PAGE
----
Great Lakes Program Providing Hope to People, Wildlife
6th annual restoration conference focuses on maintatining progress on Great Lakes restoration, action on Asian carp
In suburban Buffalo, on a site that once housed a massive steel mill, eight large wind turbines that tower above the Lake Erie shoreline have become striking symbols of how the Great Lakes region is changing.
The Steel Winds turbines generate 20 megawatts of clean energy, enough to power about 6,000 average homes.
It is a relatively small wind farm. But the fact that the Steel Winds project was built on the former Bethlehem Steel site, a contaminated 1,600-acre parcel on the shores of Lake Erie, reflects a movement by Great Lakes cities to stimulate economic growth by restoring natural resources.
The recent Great Lakes Restoration Conference, held Sept. 22-24 in Buffalo, demonstrated that many community leaders and elected officials believe a healthy Great Lakes ecosystem is critical to resurrecting the region’s economic might.
“There is an absolute consensus … that as go the water resources, so goes the economy of this region,” Niagara Falls Mayor Paul Dyster said at the opening session of the Sixth Annual Great Lakes Restoration Conference.
About 300 people from across the region attended the conference, which was organized and hosted by the Healing Our Waters-Great Lakes Coalition. The National Wildlife Federation is one of the coalition’s co-leaders.
The conference was the first restoration conference held since federal agencies began distributing $475 million from President Obama’s Great Lakes Restoration Initiative— a federal program that funds solutions to the most urgent problems facing the Lakes, including invasive species, toxic pollution, habitat destruction and polluted run-off from cities and farms.
“I don’t think any of us could imagine we’d be sitting here today, seeing hundreds of millions of dollars going to Great Lakes restoration – on the ground – and that the health of the Great Lakes would be truly in our hands,” said Andy Buchsbaum, co-chair of the coalition and regional executive director of the National Wildlife Federation’s Great Lakes Regional Center.
Progress in Restoring Lakes, Fish, Wildlife
The $475 million initiative has been widely credited with re-invigorating a national effort to restore the largest surface fresh-water resource in the world—one that supports an incredible array of fish and wildlife, including bass, walleye, perch, northern pike and lake sturgeon.
“President Obama and the U.S. Congress have given Great Lakes restoration and economic recovery a shot in the arm,” said the National Wildlife Federation’s Jeff Skelding, campaign director for the coalition. “The key is for that support to continue.”
Over the years, the eight-state region of Illinois, Indiana, Michigan, Minnesota, New York, Ohio, Pennsylvania and Wisconsin has made progress to restore the Lakes.
The conference highlighted many restoration success stories—from dam removal projects to allow fish passage, to wetland restoration projects to provide a home for waterfowl and other wildlife.
Cameron Davis, senior advisor to EPA Administrator Lisa Jackson, implored conference participants to continue to tout restoration success stories to demonstrate that local efforts are paying off—and that a sustained federal investment was warranted.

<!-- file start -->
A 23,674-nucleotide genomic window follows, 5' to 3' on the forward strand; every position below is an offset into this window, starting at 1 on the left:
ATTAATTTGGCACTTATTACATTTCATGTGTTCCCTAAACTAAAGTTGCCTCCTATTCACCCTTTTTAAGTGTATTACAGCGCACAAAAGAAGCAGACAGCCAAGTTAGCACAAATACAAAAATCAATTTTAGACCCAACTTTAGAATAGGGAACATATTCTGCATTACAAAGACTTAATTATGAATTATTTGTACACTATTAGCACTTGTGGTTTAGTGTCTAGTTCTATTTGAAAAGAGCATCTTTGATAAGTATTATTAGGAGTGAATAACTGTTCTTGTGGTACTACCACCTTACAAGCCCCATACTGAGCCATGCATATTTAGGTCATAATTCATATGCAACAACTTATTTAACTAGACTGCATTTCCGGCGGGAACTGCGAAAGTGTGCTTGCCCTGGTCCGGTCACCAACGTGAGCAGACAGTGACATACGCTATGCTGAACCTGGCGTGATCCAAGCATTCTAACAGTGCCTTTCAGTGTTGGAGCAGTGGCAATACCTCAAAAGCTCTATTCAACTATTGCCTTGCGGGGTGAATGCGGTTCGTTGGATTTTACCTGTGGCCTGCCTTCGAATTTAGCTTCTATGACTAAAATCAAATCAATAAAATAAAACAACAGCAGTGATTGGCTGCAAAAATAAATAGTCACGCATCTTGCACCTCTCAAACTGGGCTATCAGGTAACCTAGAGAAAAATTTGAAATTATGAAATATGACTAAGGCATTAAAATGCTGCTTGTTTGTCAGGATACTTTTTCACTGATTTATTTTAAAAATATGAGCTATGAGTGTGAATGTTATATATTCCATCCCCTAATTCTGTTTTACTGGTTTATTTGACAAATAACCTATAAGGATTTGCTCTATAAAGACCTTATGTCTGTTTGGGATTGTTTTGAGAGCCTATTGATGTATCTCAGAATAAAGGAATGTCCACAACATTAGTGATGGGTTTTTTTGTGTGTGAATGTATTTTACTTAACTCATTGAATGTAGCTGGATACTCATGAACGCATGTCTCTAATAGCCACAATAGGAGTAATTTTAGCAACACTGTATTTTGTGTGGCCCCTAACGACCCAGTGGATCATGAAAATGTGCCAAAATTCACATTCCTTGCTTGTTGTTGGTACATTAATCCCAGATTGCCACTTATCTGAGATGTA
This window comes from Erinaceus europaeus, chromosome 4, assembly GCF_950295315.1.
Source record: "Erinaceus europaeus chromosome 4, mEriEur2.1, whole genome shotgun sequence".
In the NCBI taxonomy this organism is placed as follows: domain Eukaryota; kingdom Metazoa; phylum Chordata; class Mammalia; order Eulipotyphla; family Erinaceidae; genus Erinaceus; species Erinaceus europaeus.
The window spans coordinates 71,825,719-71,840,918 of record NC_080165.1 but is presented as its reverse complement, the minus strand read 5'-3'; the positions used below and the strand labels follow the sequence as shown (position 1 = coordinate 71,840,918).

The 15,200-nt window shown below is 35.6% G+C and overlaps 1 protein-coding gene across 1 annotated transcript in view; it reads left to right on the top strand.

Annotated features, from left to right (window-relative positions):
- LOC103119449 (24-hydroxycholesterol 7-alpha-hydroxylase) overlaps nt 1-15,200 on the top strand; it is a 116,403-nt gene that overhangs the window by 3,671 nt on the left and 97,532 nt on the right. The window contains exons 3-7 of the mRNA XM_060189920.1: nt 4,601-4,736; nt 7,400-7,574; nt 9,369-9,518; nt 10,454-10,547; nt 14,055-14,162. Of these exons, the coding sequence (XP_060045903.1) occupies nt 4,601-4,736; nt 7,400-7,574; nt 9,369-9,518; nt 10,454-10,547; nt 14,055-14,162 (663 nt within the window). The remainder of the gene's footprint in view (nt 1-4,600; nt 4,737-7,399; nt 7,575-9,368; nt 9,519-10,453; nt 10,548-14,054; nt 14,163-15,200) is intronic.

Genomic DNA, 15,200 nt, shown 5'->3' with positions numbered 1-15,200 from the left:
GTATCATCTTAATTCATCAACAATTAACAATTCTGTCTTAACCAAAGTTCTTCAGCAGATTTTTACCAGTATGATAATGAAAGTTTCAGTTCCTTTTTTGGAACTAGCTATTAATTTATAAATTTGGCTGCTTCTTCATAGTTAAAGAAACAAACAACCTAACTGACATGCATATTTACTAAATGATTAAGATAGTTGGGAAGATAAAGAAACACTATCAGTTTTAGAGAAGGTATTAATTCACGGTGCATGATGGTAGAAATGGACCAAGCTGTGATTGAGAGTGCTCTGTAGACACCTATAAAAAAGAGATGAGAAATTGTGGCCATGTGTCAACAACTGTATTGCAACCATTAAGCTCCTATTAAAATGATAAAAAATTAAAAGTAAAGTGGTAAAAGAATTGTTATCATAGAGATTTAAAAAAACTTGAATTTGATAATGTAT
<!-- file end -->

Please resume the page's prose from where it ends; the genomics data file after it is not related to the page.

“We have solutions to restore the Lakes, bring back fish and wildlife populations, and create jobs,” said Skelding. “Now, more than ever, we need Congress and President Obama to act decisively to confront historic and emerging threats to the Lakes, before they get worse and more costly.”
Asian Carp Threat Escalating
A sense of optimism about the future of the Great Lakes was palpable at the conference. But there was also concern that Asian carp and other invasive species could sabotage the burgeoning restoration efforts.
Buchsbaum lambasted the U.S. Coast Guard’s prolonged effort to enact ballast water treatment standards for transoceanic freighters that enter the Great Lakes through the St. Lawrence Seaway. Ocean freighters have imported 57 invasive species into the lakes, despite government programs that were supposed to solve the problem nearly two decades ago.
“We are completely frustrated by the inability of the Coast Guard to deal with the ballast water issue,” Buchsbaum told a Coast Guard commander at the conference. “We need action and we need it now.”
Joel Brammeier, president and CEO of the Alliance for the Great Lakes, said an Asian carp invasion would be a “huge setback” to restoration efforts. The massive fish are on the brink of entering Lake Michigan via the Chicago Waterway System, a series of artificial canals that reversed the flow of the Chicago River in the late 1800s and linked the Great Lakes to the Mississippi River system.
“There is an extraordinary amount of frustration over the Corps of Engineers’ failure to deal with this problem,” Brammeier said,
The Great Lakes Commission will conduct a $2 million study of how to separate the Chicago Waterway System from Lake Michigan without crippling Chicago’s economy or causing flooding.
“This is a big opportunity to re-engineer the movement of water and goods in the city of Chicago,” said Tim Eder, executive director of the Great Lakes Commission. “We’ll get our study done by the end of 2011 and we will come up with options for solving this problem.”